RIDOH Embraces Undetectable = Untransmittable HIV Prevention Model
Updated: Mar 31
The Rhode Island Department of Health (RIDOH) announced last month that it is joining other state health departments and organizations worldwide in supporting the international HIV prevention campaign Undetectable = Untransmittable, also known as U=U.
U=U describes the scientific consensus that people living with HIV who take antiretroviral therapy daily and have undetectable levels of HIV in their blood have effectively no risk of transmitting HIV to their sex partners. Routine HIV testing and timely treatment for those who are HIV positive are central to Rhode Island’s work to preventing further HIV transmission and ending the HIV epidemic. This concept is known as “treatment as prevention.”
“Everyone deserves an equal opportunity to be healthy, regardless of who they are, who they love, or where they live. Unfortunately, for too long factors like stigma and discrimination have been barriers to health for too many people,” said Director of Health Nicole Alexander-Scott, MD, MPH. “This campaign is about replacing stigma with science. By taking their medication daily, a person living with HIV can have a long, healthy life without any fear of transmitting HIV to their partner.”
“Twenty years ago, we learned treatment would save lives. Today we know that it also prevents transmission to others,” said Rhode Island native Bruce Richman, Executive Director of Undetectable = Untransmittable. “This is a gamechanger that underscores the need for everyone to have access to treatment to stay healthy and stop new transmissions.”
RIDOH’s endorsement of the U=U campaign was announced on Dec. 2 by RIDOH Consultant Medical Director Philip A. Chan, MD at a World AIDS Day event in Pawtucket, sponsored by the Rhode Island HIV/STI Prevention Coalition. The Rhode Island HIV/STI Prevention Coalition is an umbrella organization of community groups, service providers, and state agencies that are working together to prevent HIV and sexually transmitted infections (STIs) through education, advocacy, partnerships, and public awareness.
Rhode Island measures its HIV progress using the benchmarks of the International 90 90 90 Campaign, which Providence and Rhode Island joined in 2015. This is a campaign to ensure that, by 2020, 90% of people living with HIV know their status; to ensure that 90% of people living with HIV are engaged in care; and to ensure that 90% of people living with HIV have viral suppression. As of 2018, Rhode Island has met the first target (92.3% of people living with HIV know their status). However, the targets for having people engaged in care and achieving viral suppression in Rhode Island have not yet been met.
In the last 10 years, there has been an overall reduction in the number of newly diagnosed cases of HIV in Rhode Island. There were 73 new cases diagnosed in 2018, compared to 117 in 2009. In addition to stigma and discrimination, other community level factors that impact HIV rates and health outcomes for people living with HIV including housing, employment, and community level support.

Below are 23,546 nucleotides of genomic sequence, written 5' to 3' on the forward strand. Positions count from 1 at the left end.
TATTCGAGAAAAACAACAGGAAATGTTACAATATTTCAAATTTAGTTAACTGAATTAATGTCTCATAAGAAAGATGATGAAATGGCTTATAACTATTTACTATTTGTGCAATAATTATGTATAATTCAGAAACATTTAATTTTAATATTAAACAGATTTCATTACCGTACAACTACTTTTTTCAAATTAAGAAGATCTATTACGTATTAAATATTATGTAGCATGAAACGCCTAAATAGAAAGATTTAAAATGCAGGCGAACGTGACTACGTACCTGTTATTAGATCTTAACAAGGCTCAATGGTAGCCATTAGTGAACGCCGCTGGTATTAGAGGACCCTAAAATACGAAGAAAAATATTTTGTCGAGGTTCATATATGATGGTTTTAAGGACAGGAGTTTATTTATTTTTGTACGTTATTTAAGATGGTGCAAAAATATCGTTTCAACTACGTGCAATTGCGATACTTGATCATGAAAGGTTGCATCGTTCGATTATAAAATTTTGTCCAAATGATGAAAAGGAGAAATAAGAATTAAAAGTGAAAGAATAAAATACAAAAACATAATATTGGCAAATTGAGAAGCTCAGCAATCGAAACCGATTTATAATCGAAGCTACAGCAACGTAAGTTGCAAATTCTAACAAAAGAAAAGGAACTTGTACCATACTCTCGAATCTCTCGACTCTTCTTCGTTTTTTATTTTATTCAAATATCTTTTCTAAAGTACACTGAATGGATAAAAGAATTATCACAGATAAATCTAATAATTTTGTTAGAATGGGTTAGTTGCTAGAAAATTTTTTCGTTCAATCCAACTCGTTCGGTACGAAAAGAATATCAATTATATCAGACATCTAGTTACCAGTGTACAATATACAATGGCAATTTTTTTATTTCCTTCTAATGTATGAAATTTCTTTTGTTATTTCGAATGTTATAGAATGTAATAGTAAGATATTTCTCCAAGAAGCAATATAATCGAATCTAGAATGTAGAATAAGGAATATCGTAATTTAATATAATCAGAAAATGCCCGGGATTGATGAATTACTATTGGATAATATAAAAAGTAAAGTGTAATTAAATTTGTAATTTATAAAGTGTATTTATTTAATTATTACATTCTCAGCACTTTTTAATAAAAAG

Rhode Island’s work on the community level factors that affect health is bolstered by the Ryan White HIV/AIDS Program at the Executive Office of Health and Human Services (EOHHS). The Ryan White HIV/AIDS Program provides access to HIV/AIDS medications, outpatient healthcare services, oral healthcare, health insurance premium and cost-sharing assistance, housing services, medical nutrition therapy, food bank/home delivered meals, mental health counseling, case management, transportation to medical appointments, and emergency financial assistance. RIDOH and EOHHS partner closely in overseeing HIV work at the state level in Rhode Island.
The theme of the 2019 World AIDS Day is Communities Make the Difference. This theme has prompted organizations across the globe to highlight the efforts of communities in responding to the AIDS epidemic in terms of leadership and advocacy. More information about the Rhode Island HIV/STI Prevention Coalition and the organizations that participated in Rhode Island’s World AIDS Day event is available online [facebook.com].
Rhode Islanders can learn more about HIV prevention, testing, and treatment options and find health services by visiting health.ri.gov/hiv.
RIDOH’s RIghtTime sexual health app (righttimeapp.com [righttimeapp.com]) offers people information, resources, and videos on sexual health topics like healthy relationships; prevention, testing, and treatment of HIV/STDs; sexual health and family planning services and locations; where to find free condoms; information on birth control options; PrEP (pre-exposure prophylaxis) and PEP (post-exposure prophylaxis), which are medications to prevent HIV, and much more.
Information about how to access free condoms in Rhode Island can also be found at health.ri.gov/findcondoms. It is very important for sexually active people to use condoms. Condoms are the best way to prevent other sexually transmitted diseases, which continue to surge in Rhode Island and nationwide.
- The Centers for Disease Control and Prevention (CDC) has endorsed the treatment as a prevention model. More information from the CDC on this model is available online. [cdc.gov]